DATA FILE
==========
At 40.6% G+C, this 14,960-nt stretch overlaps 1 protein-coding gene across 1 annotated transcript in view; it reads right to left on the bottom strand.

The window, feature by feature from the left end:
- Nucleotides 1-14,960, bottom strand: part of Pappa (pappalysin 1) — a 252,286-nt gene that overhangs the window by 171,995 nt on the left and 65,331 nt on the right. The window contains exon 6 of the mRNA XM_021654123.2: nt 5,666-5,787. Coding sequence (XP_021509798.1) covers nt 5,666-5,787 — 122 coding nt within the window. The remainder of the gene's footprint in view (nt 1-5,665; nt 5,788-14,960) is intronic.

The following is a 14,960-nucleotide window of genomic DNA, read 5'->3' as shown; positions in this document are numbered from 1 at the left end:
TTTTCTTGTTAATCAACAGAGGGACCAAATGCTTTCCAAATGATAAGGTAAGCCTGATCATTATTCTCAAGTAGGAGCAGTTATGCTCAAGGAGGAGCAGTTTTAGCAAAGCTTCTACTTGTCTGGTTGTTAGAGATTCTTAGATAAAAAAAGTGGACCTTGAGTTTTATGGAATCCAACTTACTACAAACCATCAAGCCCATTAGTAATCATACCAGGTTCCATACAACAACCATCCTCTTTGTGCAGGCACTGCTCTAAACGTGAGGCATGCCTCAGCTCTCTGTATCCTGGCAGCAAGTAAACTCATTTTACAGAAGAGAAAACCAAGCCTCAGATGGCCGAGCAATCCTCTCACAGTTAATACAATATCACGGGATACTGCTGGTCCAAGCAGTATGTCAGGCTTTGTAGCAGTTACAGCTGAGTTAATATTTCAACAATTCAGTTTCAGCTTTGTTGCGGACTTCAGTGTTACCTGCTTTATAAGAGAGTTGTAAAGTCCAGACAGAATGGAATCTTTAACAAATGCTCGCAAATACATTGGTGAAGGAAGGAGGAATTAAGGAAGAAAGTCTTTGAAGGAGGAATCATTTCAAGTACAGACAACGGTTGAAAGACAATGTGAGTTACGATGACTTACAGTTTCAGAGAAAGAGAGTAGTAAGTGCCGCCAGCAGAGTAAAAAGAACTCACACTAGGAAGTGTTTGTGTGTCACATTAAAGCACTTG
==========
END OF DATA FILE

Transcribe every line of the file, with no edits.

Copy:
At 40.6% G+C, this 14,960-nt stretch overlaps 1 protein-coding gene across 1 annotated transcript in view; it reads right to left on the bottom strand.

The window, feature by feature from the left end:
- Nucleotides 1-14,960, bottom strand: part of Pappa (pappalysin 1) — a 252,286-nt gene that overhangs the window by 171,995 nt on the left and 65,331 nt on the right. The window contains exon 6 of the mRNA XM_021654123.2: nt 5,666-5,787. Coding sequence (XP_021509798.1) covers nt 5,666-5,787 — 122 coding nt within the window. The remainder of the gene's footprint in view (nt 1-5,665; nt 5,788-14,960) is intronic.

The following is a 14,960-nucleotide window of genomic DNA, read 5'->3' as shown; positions in this document are numbered from 1 at the left end:
TTTTCTTGTTAATCAACAGAGGGACCAAATGCTTTCCAAATGATAAGGTAAGCCTGATCATTATTCTCAAGTAGGAGCAGTTATGCTCAAGGAGGAGCAGTTTTAGCAAAGCTTCTACTTGTCTGGTTGTTAGAGATTCTTAGATAAAAAAAGTGGACCTTGAGTTTTATGGAATCCAACTTACTACAAACCATCAAGCCCATTAGTAATCATACCAGGTTCCATACAACAACCATCCTCTTTGTGCAGGCACTGCTCTAAACGTGAGGCATGCCTCAGCTCTCTGTATCCTGGCAGCAAGTAAACTCATTTTACAGAAGAGAAAACCAAGCCTCAGATGGCCGAGCAATCCTCTCACAGTTAATACAATATCACGGGATACTGCTGGTCCAAGCAGTATGTCAGGCTTTGTAGCAGTTACAGCTGAGTTAATATTTCAACAATTCAGTTTCAGCTTTGTTGCGGACTTCAGTGTTACCTGCTTTATAAGAGAGTTGTAAAGTCCAGACAGAATGGAATCTTTAACAAATGCTCGCAAATACATTGGTGAAGGAAGGAGGAATTAAGGAAGAAAGTCTTTGAAGGAGGAATCATTTCAAGTACAGACAACGGTTGAAAGACAATGTGAGTTACGATGACTTACAGTTTCAGAGAAAGAGAGTAGTAAGTGCCGCCAGCAGAGTAAAAAGAACTCACACTAGGAAGTGTTTGTGTGTCACATTAAAGCACTTG